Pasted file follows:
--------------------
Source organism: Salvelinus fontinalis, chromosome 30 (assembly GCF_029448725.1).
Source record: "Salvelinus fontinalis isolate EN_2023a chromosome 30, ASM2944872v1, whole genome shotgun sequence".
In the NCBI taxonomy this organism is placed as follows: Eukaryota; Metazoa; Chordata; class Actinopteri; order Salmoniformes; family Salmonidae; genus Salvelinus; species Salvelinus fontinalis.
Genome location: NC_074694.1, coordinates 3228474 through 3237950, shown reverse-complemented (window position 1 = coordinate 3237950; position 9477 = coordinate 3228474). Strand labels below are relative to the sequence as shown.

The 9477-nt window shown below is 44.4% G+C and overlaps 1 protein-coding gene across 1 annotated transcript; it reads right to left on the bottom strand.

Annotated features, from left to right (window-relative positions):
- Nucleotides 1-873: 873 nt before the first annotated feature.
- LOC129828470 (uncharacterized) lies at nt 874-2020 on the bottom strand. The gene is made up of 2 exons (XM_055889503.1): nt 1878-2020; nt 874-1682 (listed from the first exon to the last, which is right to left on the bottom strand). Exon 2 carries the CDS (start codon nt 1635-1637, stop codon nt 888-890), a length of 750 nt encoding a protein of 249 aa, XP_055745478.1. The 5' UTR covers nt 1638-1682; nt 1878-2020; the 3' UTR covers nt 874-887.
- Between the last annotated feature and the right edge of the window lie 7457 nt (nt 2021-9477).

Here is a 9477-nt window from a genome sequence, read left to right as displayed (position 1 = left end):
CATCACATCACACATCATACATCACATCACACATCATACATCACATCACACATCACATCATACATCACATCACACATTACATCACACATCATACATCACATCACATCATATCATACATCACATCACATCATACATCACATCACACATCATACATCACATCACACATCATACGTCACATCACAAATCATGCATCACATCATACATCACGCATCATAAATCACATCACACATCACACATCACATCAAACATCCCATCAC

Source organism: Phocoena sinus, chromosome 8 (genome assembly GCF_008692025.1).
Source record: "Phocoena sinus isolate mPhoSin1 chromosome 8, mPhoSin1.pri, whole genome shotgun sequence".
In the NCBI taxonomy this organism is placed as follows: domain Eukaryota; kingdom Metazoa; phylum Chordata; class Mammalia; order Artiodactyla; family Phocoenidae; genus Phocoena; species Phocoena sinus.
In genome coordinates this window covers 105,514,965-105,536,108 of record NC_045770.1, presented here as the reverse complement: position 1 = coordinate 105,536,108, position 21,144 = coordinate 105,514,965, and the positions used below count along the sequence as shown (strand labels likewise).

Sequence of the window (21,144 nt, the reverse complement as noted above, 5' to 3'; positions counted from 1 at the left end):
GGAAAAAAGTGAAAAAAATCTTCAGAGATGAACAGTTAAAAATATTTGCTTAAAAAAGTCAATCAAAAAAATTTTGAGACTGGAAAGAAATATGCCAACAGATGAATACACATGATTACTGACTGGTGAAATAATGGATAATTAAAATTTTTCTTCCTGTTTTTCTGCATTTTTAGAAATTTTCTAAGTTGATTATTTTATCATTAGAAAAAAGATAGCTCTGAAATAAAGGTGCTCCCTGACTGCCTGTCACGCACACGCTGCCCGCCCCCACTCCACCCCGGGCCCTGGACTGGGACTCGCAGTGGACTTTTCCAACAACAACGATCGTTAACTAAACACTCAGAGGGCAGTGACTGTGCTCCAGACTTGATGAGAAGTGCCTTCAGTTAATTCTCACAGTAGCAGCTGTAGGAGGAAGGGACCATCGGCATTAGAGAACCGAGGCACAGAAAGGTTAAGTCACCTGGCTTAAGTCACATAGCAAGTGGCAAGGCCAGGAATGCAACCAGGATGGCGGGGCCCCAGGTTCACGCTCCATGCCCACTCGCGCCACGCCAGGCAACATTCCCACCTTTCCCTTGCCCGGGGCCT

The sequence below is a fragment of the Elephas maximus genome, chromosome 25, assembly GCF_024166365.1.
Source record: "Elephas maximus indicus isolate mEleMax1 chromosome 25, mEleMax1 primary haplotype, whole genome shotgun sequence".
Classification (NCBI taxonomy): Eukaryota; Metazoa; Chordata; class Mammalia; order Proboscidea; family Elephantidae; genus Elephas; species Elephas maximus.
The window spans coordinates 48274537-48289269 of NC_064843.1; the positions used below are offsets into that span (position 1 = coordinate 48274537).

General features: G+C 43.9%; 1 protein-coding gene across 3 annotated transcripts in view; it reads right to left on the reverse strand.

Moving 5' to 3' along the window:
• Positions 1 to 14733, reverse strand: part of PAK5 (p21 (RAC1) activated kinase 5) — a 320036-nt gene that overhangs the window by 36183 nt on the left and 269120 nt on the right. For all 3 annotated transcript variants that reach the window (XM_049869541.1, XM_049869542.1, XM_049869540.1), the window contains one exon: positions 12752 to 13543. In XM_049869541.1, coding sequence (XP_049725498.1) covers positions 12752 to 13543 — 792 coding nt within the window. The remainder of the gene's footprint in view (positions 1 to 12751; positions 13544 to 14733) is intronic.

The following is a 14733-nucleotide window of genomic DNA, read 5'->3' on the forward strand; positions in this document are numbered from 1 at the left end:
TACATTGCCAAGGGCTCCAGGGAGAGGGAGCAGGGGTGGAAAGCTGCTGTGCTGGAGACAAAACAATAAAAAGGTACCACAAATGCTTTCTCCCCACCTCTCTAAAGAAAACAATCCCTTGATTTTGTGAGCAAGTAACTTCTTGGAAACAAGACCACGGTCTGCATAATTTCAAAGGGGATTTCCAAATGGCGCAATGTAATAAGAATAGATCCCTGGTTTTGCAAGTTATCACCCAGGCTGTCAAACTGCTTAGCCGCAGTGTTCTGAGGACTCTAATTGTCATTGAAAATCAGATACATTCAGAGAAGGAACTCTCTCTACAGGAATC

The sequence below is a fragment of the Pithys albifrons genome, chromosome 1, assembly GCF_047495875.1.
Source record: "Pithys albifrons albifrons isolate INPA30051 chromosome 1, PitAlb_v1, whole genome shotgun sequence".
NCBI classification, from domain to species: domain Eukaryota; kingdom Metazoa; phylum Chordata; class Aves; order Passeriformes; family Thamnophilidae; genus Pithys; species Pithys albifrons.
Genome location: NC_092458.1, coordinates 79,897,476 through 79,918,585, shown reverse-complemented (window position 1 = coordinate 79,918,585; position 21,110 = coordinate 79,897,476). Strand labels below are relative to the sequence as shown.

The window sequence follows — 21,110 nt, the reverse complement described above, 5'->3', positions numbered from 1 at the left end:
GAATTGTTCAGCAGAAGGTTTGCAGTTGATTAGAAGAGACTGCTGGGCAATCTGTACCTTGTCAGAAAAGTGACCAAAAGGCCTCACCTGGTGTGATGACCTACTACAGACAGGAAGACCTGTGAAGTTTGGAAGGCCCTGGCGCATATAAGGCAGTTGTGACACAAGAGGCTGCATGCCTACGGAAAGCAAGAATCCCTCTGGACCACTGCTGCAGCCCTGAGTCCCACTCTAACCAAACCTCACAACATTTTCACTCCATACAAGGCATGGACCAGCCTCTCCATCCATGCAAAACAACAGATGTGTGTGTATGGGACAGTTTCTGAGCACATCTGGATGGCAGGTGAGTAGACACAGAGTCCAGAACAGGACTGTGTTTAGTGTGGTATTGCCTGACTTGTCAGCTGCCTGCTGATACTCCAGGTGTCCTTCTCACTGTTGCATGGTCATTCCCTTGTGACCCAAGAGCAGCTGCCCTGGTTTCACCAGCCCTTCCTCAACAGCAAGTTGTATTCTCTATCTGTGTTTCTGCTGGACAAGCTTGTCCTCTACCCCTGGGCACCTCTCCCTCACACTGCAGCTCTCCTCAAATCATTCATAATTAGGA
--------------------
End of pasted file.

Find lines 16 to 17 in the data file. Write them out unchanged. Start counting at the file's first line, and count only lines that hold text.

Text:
Sequence of the window (21,144 nt, the reverse complement as noted above, 5' to 3'; positions counted from 1 at the left end):
GGAAAAAAGTGAAAAAAATCTTCAGAGATGAACAGTTAAAAATATTTGCTTAAAAAAGTCAATCAAAAAAATTTTGAGACTGGAAAGAAATATGCCAACAGATGAATACACATGATTACTGACTGGTGAAATAATGGATAATTAAAATTTTTCTTCCTGTTTTTCTGCATTTTTAGAAATTTTCTAAGTTGATTATTTTATCATTAGAAAAAAGATAGCTCTGAAATAAAGGTGCTCCCTGACTGCCTGTCACGCACACGCTGCCCGCCCCCACTCCACCCCGGGCCCTGGACTGGGACTCGCAGTGGACTTTTCCAACAACAACGATCGTTAACTAAACACTCAGAGGGCAGTGACTGTGCTCCAGACTTGATGAGAAGTGCCTTCAGTTAATTCTCACAGTAGCAGCTGTAGGAGGAAGGGACCATCGGCATTAGAGAACCGAGGCACAGAAAGGTTAAGTCACCTGGCTTAAGTCACATAGCAAGTGGCAAGGCCAGGAATGCAACCAGGATGGCGGGGCCCCAGGTTCACGCTCCATGCCCACTCGCGCCACGCCAGGCAACATTCCCACCTTTCCCTTGCCCGGGGCCT